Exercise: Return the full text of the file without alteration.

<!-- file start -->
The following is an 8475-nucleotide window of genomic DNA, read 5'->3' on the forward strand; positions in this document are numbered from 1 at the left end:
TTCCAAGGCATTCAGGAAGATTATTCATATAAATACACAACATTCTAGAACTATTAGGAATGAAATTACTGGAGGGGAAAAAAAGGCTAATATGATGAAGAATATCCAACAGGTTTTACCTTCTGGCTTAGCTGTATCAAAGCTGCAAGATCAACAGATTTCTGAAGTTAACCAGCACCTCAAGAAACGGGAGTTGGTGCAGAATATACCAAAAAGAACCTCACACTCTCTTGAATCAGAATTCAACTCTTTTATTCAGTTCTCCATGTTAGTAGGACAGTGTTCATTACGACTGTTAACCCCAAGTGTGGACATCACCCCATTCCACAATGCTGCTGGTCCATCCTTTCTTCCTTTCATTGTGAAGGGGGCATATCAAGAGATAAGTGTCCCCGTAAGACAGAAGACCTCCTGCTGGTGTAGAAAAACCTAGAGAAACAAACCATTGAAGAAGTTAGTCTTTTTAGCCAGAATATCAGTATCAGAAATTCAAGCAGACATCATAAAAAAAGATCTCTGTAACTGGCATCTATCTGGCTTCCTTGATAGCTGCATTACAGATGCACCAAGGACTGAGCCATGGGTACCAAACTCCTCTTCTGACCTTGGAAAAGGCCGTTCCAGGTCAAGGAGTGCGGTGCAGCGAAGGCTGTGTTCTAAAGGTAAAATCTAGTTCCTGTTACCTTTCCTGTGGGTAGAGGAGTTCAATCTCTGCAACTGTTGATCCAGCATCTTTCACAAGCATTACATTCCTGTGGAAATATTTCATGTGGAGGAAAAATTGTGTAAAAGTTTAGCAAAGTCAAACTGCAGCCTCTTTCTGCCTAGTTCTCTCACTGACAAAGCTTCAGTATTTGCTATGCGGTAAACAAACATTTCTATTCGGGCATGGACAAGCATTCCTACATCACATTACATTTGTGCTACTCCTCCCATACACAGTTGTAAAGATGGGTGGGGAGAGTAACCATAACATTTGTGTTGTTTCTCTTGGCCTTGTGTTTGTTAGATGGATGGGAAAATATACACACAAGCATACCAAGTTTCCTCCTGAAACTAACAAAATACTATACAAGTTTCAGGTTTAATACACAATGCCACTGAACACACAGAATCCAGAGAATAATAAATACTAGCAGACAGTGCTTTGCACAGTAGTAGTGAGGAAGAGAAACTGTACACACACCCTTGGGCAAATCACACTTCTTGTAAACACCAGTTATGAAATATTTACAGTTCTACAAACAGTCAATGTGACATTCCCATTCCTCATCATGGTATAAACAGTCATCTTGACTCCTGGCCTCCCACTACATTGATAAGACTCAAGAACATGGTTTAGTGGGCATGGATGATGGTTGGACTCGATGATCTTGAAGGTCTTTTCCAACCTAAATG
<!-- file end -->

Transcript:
The following is an 8475-nucleotide window of genomic DNA, read 5'->3' on the forward strand; positions in this document are numbered from 1 at the left end:
TTCCAAGGCATTCAGGAAGATTATTCATATAAATACACAACATTCTAGAACTATTAGGAATGAAATTACTGGAGGGGAAAAAAAGGCTAATATGATGAAGAATATCCAACAGGTTTTACCTTCTGGCTTAGCTGTATCAAAGCTGCAAGATCAACAGATTTCTGAAGTTAACCAGCACCTCAAGAAACGGGAGTTGGTGCAGAATATACCAAAAAGAACCTCACACTCTCTTGAATCAGAATTCAACTCTTTTATTCAGTTCTCCATGTTAGTAGGACAGTGTTCATTACGACTGTTAACCCCAAGTGTGGACATCACCCCATTCCACAATGCTGCTGGTCCATCCTTTCTTCCTTTCATTGTGAAGGGGGCATATCAAGAGATAAGTGTCCCCGTAAGACAGAAGACCTCCTGCTGGTGTAGAAAAACCTAGAGAAACAAACCATTGAAGAAGTTAGTCTTTTTAGCCAGAATATCAGTATCAGAAATTCAAGCAGACATCATAAAAAAAGATCTCTGTAACTGGCATCTATCTGGCTTCCTTGATAGCTGCATTACAGATGCACCAAGGACTGAGCCATGGGTACCAAACTCCTCTTCTGACCTTGGAAAAGGCCGTTCCAGGTCAAGGAGTGCGGTGCAGCGAAGGCTGTGTTCTAAAGGTAAAATCTAGTTCCTGTTACCTTTCCTGTGGGTAGAGGAGTTCAATCTCTGCAACTGTTGATCCAGCATCTTTCACAAGCATTACATTCCTGTGGAAATATTTCATGTGGAGGAAAAATTGTGTAAAAGTTTAGCAAAGTCAAACTGCAGCCTCTTTCTGCCTAGTTCTCTCACTGACAAAGCTTCAGTATTTGCTATGCGGTAAACAAACATTTCTATTCGGGCATGGACAAGCATTCCTACATCACATTACATTTGTGCTACTCCTCCCATACACAGTTGTAAAGATGGGTGGGGAGAGTAACCATAACATTTGTGTTGTTTCTCTTGGCCTTGTGTTTGTTAGATGGATGGGAAAATATACACACAAGCATACCAAGTTTCCTCCTGAAACTAACAAAATACTATACAAGTTTCAGGTTTAATACACAATGCCACTGAACACACAGAATCCAGAGAATAATAAATACTAGCAGACAGTGCTTTGCACAGTAGTAGTGAGGAAGAGAAACTGTACACACACCCTTGGGCAAATCACACTTCTTGTAAACACCAGTTATGAAATATTTACAGTTCTACAAACAGTCAATGTGACATTCCCATTCCTCATCATGGTATAAACAGTCATCTTGACTCCTGGCCTCCCACTACATTGATAAGACTCAAGAACATGGTTTAGTGGGCATGGATGATGGTTGGACTCGATGATCTTGAAGGTCTTTTCCAACCTAAATG